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Clear Distinctions in Candidates Face Voters in Utica, Binghamton Congress District


Voters in New York’s 22nd Congressional District have a pretty clear choice between two candidates who disagree on many major issues.  The district covers Oswego to Utica to Binghamton with diverse populations and interests. 

Incumbent Claudia Tenney spoke recently to seniors in New Hartford, trying to secure their vote.  Her campaign is pointing out problems she says would arise if democrat Anthony Brindisi wins the seat and if the democrats take over the house.  Tenney says that’s what happened with Obama-care, which she calls a dismal failure.

“We’ve given huge subsidies to able-bodied people who can work, over senior citizens and to the detriment of people with special needs.  So we’ve compromised the good parts of the public healthcare system.

Credit Chris Bolt/WAER News
Tenney speaks to residents at New Hartford Senior Center.

She’d roll back support for expanded Medicare, instead focusing more on seniors.  Tenney co-sponsored the American health care act to keep premiums down, while mandating coverage of pre-existing conditions. 

Brindisi also appeared before the senior group.  He says he’s finding support for Obamacare as he campaigns.

“People will say, ‘we don’t think it’s perfect.’  But the solution is not scrapping it and kicking millions of people off of their health insurance.  The solution is fixing the problems that exist out there, stopping the attacks that are coming from the administration, and then working to make sure we’re expanding and making affordable health care for everybody.”

He reassured seniors telling them that the TV ads that say he’d cut social programs programs are wrong.

“Social Security and Medicare need to be protected and preserved for this generation and future generations.  We need to make sure that millionaires and billionaires are paying their fair-share into Social Security.”

Yet Tenney paints a different view from what she’s hearing from her constituents.

“Their concerned about all the progress that we’ve made in two years, with the President leading.  They’re worried about open borders, they’re worried about Medicare and Social Security being threatened and taken away from them.  And they should be because the democrats will take our Social Security and Medicare away.”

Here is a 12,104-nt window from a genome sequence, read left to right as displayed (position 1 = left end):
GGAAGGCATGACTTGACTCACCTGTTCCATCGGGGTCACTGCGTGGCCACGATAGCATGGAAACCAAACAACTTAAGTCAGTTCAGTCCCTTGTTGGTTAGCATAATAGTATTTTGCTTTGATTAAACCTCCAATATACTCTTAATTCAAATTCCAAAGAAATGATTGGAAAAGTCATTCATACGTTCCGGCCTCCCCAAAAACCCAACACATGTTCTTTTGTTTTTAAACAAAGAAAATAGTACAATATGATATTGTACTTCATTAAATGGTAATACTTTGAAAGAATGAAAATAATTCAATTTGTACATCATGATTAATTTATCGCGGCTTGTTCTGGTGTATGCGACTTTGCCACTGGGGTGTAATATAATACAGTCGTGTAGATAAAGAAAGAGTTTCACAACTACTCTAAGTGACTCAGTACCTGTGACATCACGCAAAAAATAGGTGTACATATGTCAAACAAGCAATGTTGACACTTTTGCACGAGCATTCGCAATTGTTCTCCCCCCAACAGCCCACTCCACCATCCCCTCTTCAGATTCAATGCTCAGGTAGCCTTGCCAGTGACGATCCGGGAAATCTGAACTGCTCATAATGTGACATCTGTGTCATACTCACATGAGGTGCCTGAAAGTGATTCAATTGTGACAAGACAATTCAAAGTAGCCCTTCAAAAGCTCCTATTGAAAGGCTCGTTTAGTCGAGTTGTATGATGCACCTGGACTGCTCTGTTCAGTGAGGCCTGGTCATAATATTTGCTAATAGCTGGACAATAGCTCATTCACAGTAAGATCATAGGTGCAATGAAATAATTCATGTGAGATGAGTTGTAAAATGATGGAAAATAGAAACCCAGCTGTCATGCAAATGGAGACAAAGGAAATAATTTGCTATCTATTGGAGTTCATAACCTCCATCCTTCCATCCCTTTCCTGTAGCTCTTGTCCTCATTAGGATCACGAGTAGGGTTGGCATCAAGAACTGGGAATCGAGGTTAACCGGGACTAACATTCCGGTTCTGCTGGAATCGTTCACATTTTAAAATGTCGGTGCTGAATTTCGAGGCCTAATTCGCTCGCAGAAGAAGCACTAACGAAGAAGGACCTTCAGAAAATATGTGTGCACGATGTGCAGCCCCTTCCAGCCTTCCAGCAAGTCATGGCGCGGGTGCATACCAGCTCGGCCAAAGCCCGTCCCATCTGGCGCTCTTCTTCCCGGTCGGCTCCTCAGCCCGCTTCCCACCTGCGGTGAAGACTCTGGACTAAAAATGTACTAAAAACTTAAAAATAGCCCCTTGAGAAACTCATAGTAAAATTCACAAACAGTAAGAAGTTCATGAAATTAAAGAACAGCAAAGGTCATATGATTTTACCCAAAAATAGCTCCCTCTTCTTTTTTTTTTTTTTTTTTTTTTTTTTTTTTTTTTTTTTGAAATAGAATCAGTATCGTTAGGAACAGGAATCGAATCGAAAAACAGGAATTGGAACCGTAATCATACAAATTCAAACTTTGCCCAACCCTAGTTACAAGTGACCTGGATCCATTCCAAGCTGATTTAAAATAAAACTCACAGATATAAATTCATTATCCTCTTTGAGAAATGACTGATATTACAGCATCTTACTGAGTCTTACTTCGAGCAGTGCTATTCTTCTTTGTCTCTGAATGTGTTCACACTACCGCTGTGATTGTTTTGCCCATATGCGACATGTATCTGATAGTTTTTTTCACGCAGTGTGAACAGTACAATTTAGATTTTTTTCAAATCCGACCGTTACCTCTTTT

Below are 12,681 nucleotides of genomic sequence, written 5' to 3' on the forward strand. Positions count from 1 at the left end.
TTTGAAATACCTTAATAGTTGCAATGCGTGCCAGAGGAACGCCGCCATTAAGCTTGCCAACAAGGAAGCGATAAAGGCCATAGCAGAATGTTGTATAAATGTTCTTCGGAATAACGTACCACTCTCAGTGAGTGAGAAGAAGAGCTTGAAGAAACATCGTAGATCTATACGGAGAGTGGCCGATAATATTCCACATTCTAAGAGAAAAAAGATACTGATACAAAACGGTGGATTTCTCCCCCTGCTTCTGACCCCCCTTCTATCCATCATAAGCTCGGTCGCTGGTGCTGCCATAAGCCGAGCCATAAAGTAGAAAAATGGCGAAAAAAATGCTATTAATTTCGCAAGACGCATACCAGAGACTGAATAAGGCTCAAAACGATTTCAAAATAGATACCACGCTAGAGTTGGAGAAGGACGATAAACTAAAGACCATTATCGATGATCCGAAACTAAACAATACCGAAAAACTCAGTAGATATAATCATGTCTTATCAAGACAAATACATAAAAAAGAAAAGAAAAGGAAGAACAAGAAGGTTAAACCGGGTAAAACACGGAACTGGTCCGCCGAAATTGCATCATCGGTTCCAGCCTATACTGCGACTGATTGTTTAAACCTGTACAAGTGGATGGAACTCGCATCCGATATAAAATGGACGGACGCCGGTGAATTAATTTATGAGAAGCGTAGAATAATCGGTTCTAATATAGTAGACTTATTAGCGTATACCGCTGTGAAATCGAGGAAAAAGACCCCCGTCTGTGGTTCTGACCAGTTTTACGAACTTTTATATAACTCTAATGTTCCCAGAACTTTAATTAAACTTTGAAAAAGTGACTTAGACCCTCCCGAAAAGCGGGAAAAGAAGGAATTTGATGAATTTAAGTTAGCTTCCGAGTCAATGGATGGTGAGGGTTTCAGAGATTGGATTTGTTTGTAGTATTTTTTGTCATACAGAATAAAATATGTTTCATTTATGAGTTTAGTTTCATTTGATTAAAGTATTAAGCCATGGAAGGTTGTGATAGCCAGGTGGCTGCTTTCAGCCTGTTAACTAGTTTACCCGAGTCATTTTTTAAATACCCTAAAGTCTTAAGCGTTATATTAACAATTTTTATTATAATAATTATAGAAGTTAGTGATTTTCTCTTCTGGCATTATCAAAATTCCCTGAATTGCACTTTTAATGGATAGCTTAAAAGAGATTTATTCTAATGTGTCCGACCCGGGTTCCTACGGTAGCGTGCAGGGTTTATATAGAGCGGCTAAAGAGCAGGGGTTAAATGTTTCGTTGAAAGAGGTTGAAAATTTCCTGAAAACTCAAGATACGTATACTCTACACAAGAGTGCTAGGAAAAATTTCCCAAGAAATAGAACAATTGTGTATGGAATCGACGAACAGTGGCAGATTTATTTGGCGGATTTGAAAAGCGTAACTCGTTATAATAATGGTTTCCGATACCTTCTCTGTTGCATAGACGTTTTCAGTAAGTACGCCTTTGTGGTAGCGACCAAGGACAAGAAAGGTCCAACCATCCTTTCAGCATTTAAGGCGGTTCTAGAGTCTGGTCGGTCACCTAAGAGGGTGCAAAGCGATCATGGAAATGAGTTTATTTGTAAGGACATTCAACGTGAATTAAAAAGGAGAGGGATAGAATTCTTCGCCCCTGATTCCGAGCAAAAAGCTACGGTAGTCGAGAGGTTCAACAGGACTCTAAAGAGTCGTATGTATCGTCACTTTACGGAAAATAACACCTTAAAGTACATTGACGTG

The contest to represent New York’s diverse 22nd district features candidates seemingly polar-opposite on a number of issues. For example, Tenney, a proponent of the Trump Tax Reform, says recent breaks for small businesses have proven very effective.

“The tax reform is targeted at small businesses.  Yeah, there was reduction in the corporate tax rate, but our small business community got a tax break.  I have a 100 rating from the national federation of independent businesses and we worked with them every day on tax reform to make sure that our small business community is being helped.”

Credit Chris Bolt/WAER News
Brindisi speaks at candidate luncheon at New Hartford Senior Center

On the other hand, Brindisi counters that tax breaks often don’t help workers at all. He says many companies don’t give their savings back to their employees.

“There was one study that was done that was published Newsweek magazine that looked at all the Fortune 500 companies out there and it showed that only 4% of the workers for those … companies saw any increase in their wages after the tax bill.  And over 430 of those companies said they have no plans to share the increase of money their taking in with their workers.”

The candidates also have differing views on the controversial topic of immigration. Tenney warns that illegal immigrants could impact much more than job opportunities.

“This caravan of people coming to cross the border are going to be more of the same, allowing people to come in and take our resources away from hard-working Americans.  You now, people are very sensitive to the idea of people seeking asylum, but they also think that we have to have a rule of law.  We have a lot of immigrants in our community. I’ve been proud to work with them.  Immigrants are really important but we need legal immigration; we need people to respect the rule of law and I think people are worried about that.”

Brindisi says that the best way to find a proper plan for immigration starts with lawmakers coming together and collaborating. 

“I think we have to stop the scare tactics.  We have to sit down as adults and figure out this problem.  We need to have strong borders.  We can have that with enhanced border security.  We need an immigration policy that’s tough but fair.  I support for law-abiding immigrant families who are here, who are playing by the rules and paying taxes, I believe that they should be allowed to earn citizenship.”

He’s also hearing from farmers who are concerned about having enough migrant workers to help with their harvesting and other farm work, as policy shifts and rhetoric are keeping them away.

Recent polls show Brindisi holding a one-percentage-point lead over Tenney. The 22nd District spans eight counties, and ranges north of Utica down south to Binghamton. Certainly, a diverse group of voters from different backgrounds will decide who represents them in Washington.

Chris Bolt, Ed.D. has proudly been covering the Central New York community and mentoring students for more than 30 years. His career in public media started as a student volunteer, then as a reporter/producer. He has been the news director for WAER since 1995. Dedicated to keeping local news coverage alive, Chris also has a passion for education, having trained, mentored and provided a platform for growth to more than a thousand students. Career highlights include having work appear on NPR, CBS, ABC and other news networks, winning numerous local and state journalism awards.